Sasquatch/Bigfoot by Don Hunter with Rene Dahinden (1992): Oh, Sasquatch, favoured monster of my youth. I actually read the original version of this book back in the 1970’s. I realized this fact only because I remembered the famous snuff-box incident when I came across it here.
The snuff-box incident involves a hunter in the 1920’s escaping from a family of Bigfoot by tricking the father into eating an entire box of snuff (that is, powdered tobacco). Once Dad fell over with a paralyzing bellyache, our resourceful prisoner ran away from the other Bigfoot. Frankly, it reads like a rough draft of a Trailer Park Boys scenario. Just substitute ‘pot’ for ‘snuff.’
Don Hunter does a competent job of arguing the case for the existence of Canada’s favourite cryptid (sorry, Ogopogo), focusing on long-time (and now deceased) Sasquatch hunter Rene Dahinden and his decades-long accumulation of interviews and field experience. Could a relatively large number of 800-pound omnivores remain mostly hidden from humanity in the tens of thousands of square miles of forest of the Pacific Northwest? Maybe.
But problematically, Sasquatch makes repeated forays into civilization through the years: walking down highways, shambling around 5 minutes from downtown Vancouver, accosting skiiers, running around construction sites, knocking on car windows…none of this sells the isolationist argument for a cryptid. What it sells is an 800-pound raccoon with no discernible fear of people.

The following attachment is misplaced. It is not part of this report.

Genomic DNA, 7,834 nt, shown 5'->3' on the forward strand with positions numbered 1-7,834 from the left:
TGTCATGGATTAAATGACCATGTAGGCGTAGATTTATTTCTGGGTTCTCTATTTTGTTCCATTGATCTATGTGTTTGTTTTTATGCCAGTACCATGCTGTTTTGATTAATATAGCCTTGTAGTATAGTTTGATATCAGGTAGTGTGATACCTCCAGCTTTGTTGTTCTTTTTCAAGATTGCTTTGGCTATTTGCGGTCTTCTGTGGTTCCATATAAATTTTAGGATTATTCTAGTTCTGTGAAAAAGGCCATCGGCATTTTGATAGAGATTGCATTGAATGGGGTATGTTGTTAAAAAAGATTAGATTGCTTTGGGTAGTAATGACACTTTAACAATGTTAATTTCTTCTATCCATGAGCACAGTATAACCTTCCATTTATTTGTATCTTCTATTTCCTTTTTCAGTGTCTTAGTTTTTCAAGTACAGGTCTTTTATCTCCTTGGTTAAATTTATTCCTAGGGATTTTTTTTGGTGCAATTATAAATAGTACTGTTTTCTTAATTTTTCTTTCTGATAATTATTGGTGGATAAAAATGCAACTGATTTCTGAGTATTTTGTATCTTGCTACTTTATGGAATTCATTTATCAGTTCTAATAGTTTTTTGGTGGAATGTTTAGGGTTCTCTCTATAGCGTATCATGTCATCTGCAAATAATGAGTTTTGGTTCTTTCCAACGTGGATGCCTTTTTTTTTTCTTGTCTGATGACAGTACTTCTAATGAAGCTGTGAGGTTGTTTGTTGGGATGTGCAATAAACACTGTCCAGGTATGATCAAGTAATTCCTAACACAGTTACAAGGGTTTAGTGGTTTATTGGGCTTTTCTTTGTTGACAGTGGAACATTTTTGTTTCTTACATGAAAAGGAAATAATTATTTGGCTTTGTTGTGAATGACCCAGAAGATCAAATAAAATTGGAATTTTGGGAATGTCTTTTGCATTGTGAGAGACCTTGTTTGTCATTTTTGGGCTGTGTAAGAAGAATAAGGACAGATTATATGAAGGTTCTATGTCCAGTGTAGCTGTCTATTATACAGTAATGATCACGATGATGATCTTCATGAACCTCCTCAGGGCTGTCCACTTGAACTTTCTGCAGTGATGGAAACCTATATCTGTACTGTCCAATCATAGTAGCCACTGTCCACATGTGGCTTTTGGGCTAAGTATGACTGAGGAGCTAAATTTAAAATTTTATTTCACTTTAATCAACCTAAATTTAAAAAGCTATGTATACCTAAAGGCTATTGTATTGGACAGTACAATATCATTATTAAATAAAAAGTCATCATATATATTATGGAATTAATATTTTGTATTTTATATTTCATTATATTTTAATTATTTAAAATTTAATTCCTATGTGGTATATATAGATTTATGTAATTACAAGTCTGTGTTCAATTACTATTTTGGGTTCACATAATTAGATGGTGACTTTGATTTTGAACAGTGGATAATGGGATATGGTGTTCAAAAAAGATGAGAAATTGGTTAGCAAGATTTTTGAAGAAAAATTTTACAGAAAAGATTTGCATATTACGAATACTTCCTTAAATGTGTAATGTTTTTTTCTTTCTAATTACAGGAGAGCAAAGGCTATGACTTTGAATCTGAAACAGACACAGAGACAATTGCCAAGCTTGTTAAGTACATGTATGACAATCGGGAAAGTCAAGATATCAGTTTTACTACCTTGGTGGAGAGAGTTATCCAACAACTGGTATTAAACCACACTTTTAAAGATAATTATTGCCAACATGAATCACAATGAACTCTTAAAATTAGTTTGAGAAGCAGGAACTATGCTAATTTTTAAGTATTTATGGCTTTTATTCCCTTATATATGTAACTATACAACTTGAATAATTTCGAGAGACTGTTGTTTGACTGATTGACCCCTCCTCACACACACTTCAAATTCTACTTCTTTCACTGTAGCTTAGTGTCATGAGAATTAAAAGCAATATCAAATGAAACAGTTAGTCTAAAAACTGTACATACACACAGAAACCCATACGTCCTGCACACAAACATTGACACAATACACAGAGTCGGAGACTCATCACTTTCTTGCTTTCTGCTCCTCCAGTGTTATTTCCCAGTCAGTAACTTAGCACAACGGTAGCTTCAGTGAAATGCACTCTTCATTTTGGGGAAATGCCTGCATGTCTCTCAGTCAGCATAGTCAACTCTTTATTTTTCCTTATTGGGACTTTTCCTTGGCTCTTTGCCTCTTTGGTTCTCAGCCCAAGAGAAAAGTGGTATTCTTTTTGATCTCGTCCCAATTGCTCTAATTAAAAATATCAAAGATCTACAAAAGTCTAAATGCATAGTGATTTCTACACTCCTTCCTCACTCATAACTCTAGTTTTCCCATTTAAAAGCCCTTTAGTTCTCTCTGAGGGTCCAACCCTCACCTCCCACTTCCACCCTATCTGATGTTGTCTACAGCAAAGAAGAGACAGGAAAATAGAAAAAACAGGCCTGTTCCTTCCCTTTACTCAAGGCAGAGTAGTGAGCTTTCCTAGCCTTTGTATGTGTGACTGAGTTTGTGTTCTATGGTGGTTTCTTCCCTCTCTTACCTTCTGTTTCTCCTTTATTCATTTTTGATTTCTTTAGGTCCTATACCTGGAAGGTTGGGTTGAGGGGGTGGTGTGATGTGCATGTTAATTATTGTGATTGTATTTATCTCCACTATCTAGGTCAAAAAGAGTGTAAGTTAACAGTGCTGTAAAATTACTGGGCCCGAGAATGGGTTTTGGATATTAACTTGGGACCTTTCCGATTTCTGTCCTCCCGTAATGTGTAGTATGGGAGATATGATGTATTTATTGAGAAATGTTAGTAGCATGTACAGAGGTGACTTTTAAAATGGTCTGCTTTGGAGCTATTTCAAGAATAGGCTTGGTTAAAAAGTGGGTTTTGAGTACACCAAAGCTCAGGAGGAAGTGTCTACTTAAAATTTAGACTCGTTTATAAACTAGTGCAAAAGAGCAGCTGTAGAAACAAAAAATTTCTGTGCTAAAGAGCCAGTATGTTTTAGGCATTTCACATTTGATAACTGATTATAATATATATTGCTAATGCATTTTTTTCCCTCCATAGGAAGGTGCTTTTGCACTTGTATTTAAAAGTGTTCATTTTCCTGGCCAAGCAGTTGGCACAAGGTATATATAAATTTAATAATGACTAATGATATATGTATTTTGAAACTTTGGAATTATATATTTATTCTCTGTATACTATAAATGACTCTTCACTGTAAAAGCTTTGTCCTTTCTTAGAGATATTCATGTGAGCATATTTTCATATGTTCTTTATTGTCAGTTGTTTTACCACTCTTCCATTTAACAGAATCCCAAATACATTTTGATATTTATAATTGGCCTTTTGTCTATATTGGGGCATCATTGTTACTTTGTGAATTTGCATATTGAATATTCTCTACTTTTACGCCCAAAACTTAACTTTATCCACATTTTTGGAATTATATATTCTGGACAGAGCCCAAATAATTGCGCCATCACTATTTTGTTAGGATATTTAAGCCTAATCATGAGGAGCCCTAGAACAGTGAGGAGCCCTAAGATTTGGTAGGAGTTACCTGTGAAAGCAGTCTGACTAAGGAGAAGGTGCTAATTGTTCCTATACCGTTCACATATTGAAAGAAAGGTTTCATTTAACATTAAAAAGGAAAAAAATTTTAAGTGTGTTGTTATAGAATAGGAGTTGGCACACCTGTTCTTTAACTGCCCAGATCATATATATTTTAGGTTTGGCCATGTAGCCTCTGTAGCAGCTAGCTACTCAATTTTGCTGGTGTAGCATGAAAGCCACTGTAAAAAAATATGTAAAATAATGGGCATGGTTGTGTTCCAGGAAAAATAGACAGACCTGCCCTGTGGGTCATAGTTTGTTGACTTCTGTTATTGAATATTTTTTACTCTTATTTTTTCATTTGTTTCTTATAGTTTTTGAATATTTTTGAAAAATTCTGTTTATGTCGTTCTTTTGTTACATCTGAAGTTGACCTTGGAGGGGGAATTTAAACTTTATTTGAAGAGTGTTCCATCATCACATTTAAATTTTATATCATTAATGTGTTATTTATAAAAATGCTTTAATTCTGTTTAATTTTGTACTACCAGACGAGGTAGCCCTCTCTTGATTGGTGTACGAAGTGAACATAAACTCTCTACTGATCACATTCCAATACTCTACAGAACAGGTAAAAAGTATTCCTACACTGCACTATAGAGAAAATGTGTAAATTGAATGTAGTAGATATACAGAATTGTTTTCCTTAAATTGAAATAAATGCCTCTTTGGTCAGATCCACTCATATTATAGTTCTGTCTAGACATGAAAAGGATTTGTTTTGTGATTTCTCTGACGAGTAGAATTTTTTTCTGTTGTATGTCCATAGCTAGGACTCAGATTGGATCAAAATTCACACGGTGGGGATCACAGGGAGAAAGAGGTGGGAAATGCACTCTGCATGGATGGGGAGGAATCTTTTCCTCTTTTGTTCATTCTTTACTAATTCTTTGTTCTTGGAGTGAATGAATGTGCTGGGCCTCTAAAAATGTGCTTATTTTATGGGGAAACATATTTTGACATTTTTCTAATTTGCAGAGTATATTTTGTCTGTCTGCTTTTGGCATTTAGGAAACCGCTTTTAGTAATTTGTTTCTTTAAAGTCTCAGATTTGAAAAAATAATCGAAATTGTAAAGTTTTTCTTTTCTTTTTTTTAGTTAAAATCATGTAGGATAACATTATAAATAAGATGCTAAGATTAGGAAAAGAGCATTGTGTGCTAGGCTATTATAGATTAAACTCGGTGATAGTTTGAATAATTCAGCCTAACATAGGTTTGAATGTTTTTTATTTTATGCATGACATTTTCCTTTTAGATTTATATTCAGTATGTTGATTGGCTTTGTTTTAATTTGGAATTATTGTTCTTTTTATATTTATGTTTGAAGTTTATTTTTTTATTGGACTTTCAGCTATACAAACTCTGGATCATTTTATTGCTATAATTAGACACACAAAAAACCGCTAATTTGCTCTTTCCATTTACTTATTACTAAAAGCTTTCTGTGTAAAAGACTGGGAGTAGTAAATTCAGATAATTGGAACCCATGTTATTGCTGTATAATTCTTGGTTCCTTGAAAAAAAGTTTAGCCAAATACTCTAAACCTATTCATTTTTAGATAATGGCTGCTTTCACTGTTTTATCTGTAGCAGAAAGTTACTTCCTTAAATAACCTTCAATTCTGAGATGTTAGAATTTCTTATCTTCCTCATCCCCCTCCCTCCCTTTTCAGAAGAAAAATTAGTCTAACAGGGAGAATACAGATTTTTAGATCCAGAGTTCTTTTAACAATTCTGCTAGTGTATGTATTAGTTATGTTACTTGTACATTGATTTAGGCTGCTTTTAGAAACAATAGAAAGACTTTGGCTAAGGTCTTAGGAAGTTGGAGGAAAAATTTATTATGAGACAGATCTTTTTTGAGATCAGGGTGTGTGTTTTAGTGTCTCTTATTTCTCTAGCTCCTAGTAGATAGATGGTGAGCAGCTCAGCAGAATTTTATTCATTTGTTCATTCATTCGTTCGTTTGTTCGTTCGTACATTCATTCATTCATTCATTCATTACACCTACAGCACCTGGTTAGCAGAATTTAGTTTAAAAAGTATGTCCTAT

The Native Canadians who named Sasquatch (though that term is an approximation of several different terms from several different tribes) maintain that it’s been out there in the Pacific Northwest causing trouble forever. And it really, really likes Vancouver Island (its apparent ability to swim would make it a member of humanity’s branch of primates and not those of chimps or gorillas — they can’t swim, though they do sink beautifully).
Still, the book is fun — Dahinden’s narrative isn’t exactly Ahab-like (he doesn’t want to kill Bigfoot), but he certainly devoted the last 40 years of his life trying to track the big fella down. Yet even now, 20 years after the publication of this revised edition, the sum total of useable Sasquatch footage remains those 20 seconds or so of fuzzy film shot in Northern California. Hunter tries to make the case that the film is authoritative, to such an extent that I started to wonder if there was another high-resolution version of the film that only Sasquatch hunters are allowed to see.
But it’s a better world with the possibility of a Sasquatch wandering around somewhere in it. It’s a nice mystery, one that doesn’t seem to get anyone hurt. Just remember to keep your snuffbox handy. Recommended.